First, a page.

It’s more of a proactive stance as a full-time employee, because you’re no longer waiting for someone to do anything for you or to guide you through the process. You kind of hit the ground running to see how far you can go while still being mindful of the team. It’s a collaborative effort for sure. As an intern they were more so worried about one project at a time, whereas now I’m getting into conversations of how do we get ahead of these threat actors?
NCA: What does it mean for HPE to be named a top 20 company for America’s best employers for the new grads of 2022?
It shows how willing the company is to change that corporate culture. Gone are the days of needing 10 years of experience as soon as you graduate college, especially in technology. They are willing to mold people who are just joining the team.
Overall, it’s a rewarding experience because you can see in every employee that they care about your advancement. They want you to grow in the company.
NCA: What is your advice to someone thinking about a cybersecurity career?
I’d say with cybersecurity if you have a will to learn and to grow, I think you’ll be set in cybersecurity. One of my mentors told me the technical skills can always be taught, but it’s the emotional intelligence that you must come here with.
As long as you have an open mind going into it, I think a lot of people can have that opportunity to get into cybersecurity.
NCA: What are some highlights of your career so far?
A great achievement was my first threat hunt that I did completely by myself. I got all the information I needed, conducted my research, and did a few pivots to find more information on that threat group. I think it was a crowning achievement because that was the first thing that I did on my own as a fulltime employee.
But overall, I think one of my other aspects that I really enjoyed of my career is just helping others out … I’d say sparking that interest in other people is another highlight in my career.
NCA: What do you like about working in cybersecurity?
You look and see people who are actively trying to breach into certain networks, who are trying to exploit different vulnerabilities. There’s something about it that makes me excited because it’s like, everybody doesn’t see this on a day-to-day basis. For me to be able to help and do my job in terms of remediating some of these issues, it’s amazing.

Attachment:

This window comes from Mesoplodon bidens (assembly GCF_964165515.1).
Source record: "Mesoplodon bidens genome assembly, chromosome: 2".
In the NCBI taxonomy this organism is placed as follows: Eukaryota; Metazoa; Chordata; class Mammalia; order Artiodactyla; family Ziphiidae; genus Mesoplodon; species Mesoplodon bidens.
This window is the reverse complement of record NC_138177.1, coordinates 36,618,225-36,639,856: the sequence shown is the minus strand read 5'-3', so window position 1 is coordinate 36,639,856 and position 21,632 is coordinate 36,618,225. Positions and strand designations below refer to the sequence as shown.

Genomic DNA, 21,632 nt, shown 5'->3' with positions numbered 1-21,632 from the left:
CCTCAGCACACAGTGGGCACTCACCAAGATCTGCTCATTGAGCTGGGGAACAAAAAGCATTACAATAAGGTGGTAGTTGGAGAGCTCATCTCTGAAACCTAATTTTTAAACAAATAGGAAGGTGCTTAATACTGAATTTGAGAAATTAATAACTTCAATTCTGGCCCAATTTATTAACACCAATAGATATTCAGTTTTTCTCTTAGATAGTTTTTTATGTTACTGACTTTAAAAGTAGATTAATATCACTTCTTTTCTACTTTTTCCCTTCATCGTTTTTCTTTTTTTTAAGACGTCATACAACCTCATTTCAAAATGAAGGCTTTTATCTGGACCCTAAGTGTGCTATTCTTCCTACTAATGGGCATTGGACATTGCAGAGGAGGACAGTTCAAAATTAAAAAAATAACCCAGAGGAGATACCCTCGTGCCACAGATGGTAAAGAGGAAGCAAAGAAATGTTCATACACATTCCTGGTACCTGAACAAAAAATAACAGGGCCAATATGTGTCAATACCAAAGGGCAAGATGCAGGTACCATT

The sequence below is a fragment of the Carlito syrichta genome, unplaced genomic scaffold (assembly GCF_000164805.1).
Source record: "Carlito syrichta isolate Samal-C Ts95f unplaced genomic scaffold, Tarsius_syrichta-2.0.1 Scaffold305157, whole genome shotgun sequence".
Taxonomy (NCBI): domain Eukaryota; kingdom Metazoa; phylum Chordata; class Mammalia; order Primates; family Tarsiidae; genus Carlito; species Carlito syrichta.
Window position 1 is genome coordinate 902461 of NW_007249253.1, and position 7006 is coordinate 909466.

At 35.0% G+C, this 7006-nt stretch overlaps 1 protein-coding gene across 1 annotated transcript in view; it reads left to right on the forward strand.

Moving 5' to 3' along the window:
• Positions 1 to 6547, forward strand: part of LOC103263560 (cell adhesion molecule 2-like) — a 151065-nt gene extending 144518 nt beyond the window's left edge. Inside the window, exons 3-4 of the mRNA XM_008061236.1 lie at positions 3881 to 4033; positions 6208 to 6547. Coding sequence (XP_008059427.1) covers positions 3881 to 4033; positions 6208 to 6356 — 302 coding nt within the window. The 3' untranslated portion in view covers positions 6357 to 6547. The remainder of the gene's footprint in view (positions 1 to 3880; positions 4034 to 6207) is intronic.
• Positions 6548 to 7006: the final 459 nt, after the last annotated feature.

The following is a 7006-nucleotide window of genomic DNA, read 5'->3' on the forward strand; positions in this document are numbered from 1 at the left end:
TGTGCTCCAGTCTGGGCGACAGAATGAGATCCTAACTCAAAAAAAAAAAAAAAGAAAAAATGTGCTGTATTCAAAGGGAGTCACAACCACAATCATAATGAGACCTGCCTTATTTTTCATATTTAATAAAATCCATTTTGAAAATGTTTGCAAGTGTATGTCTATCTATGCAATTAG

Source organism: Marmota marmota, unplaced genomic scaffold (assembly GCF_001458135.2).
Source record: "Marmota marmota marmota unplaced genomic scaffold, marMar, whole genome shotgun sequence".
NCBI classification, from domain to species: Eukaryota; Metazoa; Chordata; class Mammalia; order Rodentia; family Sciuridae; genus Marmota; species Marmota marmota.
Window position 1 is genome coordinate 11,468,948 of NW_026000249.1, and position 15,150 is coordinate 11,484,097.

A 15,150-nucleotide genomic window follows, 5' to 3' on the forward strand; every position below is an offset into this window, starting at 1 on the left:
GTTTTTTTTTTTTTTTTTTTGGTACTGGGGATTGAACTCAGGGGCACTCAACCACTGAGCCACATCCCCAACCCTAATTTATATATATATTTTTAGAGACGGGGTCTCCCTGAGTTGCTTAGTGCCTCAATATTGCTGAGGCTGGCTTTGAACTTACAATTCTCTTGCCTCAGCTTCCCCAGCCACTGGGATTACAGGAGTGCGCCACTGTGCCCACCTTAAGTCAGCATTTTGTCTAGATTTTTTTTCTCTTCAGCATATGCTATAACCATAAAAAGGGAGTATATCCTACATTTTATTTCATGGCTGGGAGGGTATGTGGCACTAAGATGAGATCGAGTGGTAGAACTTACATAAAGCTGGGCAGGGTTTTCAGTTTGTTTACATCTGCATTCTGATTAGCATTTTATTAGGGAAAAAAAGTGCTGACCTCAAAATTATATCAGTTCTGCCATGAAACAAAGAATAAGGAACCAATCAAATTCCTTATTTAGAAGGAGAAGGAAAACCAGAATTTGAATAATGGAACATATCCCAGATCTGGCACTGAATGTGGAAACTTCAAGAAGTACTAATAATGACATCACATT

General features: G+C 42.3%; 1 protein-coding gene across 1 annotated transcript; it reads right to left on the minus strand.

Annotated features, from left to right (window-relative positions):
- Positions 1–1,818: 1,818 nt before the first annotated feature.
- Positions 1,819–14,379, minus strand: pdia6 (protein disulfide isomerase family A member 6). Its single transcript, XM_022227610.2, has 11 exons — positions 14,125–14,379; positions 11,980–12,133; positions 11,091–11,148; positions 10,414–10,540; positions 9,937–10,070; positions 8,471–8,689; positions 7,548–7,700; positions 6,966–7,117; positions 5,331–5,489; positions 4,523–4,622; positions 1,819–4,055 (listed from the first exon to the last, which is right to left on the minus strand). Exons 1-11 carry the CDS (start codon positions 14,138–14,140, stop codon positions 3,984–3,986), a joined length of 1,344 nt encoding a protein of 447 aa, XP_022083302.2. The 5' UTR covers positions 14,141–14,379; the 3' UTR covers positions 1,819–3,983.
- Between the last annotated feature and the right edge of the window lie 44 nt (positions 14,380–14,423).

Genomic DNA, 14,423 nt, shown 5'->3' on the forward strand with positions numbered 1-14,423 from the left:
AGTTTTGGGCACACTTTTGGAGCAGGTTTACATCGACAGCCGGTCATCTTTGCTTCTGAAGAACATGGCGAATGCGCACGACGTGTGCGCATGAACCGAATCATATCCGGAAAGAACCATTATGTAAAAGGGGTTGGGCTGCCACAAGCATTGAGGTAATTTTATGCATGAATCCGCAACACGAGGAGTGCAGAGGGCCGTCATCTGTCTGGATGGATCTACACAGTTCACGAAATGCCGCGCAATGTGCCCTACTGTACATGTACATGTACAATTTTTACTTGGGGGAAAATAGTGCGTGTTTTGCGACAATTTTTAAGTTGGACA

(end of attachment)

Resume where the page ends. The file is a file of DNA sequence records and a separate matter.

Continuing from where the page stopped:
NCA: What do you like to do outside of work?
Outside of work, I love spending time with family and friends. I am an avid video gamer (right now I currently play Marvel’s Avengers). I’m a person who likes to make lasting memories, because we don’t have a lot of time in life. I’m trying to adopt a new mantra of living: working to live instead of living to work.
NCA: Why do you think there is a gap in the workforce and what can we do to bring people in?
I think overall there’s a misconception of what’s required. Really there’s an opportunity for everybody. Any skill that’s used in the everyday world can be transferred over into cybersecurity.
We should also take into consideration how we can elevate those people who want to be in cybersecurity in order to get them in. Because a lot of the times it’s not what you know, it’s just the fact that you have the personal skills, you have the personality for it. Those technical skills can be taught to you later.
Here’s the thing: time is up to you. It doesn’t matter what age you are when you started in cybersecurity. It doesn’t matter what age you think you would be acceptable. If you have the hunger to learn more, time isn’t a factor.